Its just there to create some tension. Notes that are out of the key are common and are called accidentals. Also, don't forget that songs can change key within the changes. Think of songs like Giant Steps; it changes key every 2 bars. But, the key is always the tonic of the chord the song / melody resolves back to.
  15. radmin

    radmin Supporting Member

    Jun 23, 2006
    Columbus, Oh
    The short answer, D implies G.
    The longer answer, Sometimes people throw in chords that sound weird yet good. I see it all the time in modern worship music. In older church songs major 2 is common also.
    The fact that the F sounds weird when it comes around suggests that it's a substitution, not the 4. Your ear knows.
  16. Rayjay


    Sep 27, 2014
    Lahaina, Maui, HI
    Also to address the key of C,
    1) there is an F# in the melody (not in C)
    2) there is no Bmin in the Key of C
  17. jamro217

    jamro217 Supporting Member

    I believe in the context of the piece the composer used that device to create tension that resolves itself later.
  18. Joshua Pickenpaugh

    Joshua Pickenpaugh Supporting Member

    Apr 16, 2001
    Looks like a substitution for the V chord, to me.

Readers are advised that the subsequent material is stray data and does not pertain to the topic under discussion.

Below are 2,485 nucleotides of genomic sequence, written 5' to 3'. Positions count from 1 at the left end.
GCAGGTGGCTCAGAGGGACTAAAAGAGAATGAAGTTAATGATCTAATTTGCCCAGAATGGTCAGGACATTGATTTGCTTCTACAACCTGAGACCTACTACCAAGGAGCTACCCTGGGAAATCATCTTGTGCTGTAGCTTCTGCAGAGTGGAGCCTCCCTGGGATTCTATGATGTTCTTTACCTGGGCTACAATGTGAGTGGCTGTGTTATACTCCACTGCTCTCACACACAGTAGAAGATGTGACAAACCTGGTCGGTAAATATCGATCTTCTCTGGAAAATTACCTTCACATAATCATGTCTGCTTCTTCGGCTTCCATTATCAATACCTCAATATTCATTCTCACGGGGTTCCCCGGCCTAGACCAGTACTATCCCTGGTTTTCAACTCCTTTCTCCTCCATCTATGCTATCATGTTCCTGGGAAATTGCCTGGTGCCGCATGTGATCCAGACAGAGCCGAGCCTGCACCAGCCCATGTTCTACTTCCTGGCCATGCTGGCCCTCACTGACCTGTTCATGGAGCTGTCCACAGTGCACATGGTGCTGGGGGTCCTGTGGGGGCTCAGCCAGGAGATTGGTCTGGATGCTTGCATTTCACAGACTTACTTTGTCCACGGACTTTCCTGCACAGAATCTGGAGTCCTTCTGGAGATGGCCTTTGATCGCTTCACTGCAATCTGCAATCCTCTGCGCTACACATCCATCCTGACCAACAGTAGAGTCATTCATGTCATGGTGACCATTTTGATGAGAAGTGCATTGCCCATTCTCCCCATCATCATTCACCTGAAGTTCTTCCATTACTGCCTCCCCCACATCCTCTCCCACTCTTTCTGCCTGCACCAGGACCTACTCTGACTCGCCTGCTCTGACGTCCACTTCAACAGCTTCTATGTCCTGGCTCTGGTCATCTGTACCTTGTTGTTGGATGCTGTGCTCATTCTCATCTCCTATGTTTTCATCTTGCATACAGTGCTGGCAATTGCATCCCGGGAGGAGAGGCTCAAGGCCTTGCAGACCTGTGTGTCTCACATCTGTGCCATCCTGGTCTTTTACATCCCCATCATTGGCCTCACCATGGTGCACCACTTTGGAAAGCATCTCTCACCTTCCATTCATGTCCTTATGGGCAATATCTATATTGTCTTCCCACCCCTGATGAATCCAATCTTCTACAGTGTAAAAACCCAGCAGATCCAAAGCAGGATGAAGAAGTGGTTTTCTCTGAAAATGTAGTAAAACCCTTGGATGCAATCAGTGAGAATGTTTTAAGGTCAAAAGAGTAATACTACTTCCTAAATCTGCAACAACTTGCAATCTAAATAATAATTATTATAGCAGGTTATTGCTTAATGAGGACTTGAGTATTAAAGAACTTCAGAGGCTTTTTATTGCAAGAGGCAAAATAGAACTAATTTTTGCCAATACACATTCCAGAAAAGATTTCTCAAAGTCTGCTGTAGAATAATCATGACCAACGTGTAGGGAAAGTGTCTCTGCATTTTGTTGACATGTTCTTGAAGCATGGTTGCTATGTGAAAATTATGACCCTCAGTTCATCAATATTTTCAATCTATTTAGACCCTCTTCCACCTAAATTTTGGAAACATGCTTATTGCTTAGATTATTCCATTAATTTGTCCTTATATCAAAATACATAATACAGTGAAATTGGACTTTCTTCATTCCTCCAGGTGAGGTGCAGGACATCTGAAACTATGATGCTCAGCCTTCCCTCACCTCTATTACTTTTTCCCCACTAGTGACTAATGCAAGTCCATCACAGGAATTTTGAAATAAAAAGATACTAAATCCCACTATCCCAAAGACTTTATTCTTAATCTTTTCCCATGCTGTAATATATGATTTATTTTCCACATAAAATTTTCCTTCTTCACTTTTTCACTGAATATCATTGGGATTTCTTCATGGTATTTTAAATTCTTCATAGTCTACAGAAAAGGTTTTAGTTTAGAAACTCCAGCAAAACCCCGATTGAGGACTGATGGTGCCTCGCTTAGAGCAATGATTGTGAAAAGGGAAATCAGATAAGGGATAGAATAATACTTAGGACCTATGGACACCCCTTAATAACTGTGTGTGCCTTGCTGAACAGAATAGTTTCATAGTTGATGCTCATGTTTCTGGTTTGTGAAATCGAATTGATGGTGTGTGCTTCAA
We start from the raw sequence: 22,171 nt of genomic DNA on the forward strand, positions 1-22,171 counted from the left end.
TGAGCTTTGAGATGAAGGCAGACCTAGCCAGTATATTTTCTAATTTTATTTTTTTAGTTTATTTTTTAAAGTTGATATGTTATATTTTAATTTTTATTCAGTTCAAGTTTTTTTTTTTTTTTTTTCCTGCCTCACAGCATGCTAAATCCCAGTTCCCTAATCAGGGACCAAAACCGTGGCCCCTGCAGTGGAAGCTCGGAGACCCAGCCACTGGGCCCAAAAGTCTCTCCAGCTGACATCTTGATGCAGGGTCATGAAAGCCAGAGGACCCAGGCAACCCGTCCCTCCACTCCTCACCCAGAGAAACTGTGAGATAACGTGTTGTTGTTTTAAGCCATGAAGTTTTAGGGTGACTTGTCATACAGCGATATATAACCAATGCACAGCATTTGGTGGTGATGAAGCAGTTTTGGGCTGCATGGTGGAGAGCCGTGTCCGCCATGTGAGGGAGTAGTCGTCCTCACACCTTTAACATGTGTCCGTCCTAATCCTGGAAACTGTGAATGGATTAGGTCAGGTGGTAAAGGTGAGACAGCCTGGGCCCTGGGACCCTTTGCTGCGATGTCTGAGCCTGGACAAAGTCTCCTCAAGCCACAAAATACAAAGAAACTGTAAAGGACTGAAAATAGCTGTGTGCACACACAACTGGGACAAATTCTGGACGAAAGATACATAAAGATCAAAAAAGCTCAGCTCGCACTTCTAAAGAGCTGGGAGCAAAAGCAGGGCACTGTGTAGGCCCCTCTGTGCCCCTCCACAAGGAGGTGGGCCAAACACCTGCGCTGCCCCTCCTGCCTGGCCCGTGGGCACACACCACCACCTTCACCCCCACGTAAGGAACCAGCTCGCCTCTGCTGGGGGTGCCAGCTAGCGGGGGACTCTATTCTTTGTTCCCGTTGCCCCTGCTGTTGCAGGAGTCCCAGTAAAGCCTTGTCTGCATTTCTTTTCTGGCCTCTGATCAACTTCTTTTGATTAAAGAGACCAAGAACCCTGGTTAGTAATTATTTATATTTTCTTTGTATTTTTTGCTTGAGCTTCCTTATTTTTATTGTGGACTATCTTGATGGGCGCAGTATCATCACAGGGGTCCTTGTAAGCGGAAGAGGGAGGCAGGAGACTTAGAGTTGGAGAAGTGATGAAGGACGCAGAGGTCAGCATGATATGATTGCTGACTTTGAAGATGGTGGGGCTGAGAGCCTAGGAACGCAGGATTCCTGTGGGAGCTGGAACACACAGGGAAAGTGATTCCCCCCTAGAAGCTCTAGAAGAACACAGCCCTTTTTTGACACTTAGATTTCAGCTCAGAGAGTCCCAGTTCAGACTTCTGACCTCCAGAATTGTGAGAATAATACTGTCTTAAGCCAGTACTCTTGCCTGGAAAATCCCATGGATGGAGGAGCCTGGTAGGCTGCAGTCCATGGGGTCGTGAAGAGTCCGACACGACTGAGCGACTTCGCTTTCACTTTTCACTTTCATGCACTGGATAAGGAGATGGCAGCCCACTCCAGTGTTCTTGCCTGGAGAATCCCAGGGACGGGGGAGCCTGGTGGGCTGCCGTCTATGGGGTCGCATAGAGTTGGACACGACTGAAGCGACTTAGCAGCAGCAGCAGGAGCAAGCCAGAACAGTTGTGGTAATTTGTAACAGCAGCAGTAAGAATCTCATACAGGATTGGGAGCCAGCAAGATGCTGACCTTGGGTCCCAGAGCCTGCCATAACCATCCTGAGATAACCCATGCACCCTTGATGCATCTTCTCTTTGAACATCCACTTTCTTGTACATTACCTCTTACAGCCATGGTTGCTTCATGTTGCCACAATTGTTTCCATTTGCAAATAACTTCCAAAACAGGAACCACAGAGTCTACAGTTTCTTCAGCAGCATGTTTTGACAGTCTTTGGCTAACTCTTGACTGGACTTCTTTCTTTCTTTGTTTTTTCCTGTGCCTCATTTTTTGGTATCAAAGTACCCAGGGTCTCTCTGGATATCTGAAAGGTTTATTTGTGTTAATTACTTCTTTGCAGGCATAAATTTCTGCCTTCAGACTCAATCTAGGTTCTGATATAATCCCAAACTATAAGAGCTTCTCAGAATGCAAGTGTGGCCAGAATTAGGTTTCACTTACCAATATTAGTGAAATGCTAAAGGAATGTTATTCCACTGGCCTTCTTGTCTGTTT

19. Rayjay


    Sep 27, 2014
    Lahaina, Maui, HI
    I see what you mean but I don't think that's a logical way to approach it. What you're saying is that if its an F7 chord, then the key of the song changes to Bb major, and if its an Fmaj7 chord the key of the song changes to C major, all based off the root G of the key of the song.

    Thats technically true....

    In this case though, I would think of the F chord as just an accidental passing tone. Its only there for a moment to create tension before a resolution to the I chord. Its also common for people to make the IV and instead of playing a #11 they play a natural 11 (4th degree of the C lydian scale). Think of Keith Richards, that's basically his signature lick. I don't think of the song necessarily changing key in those moments.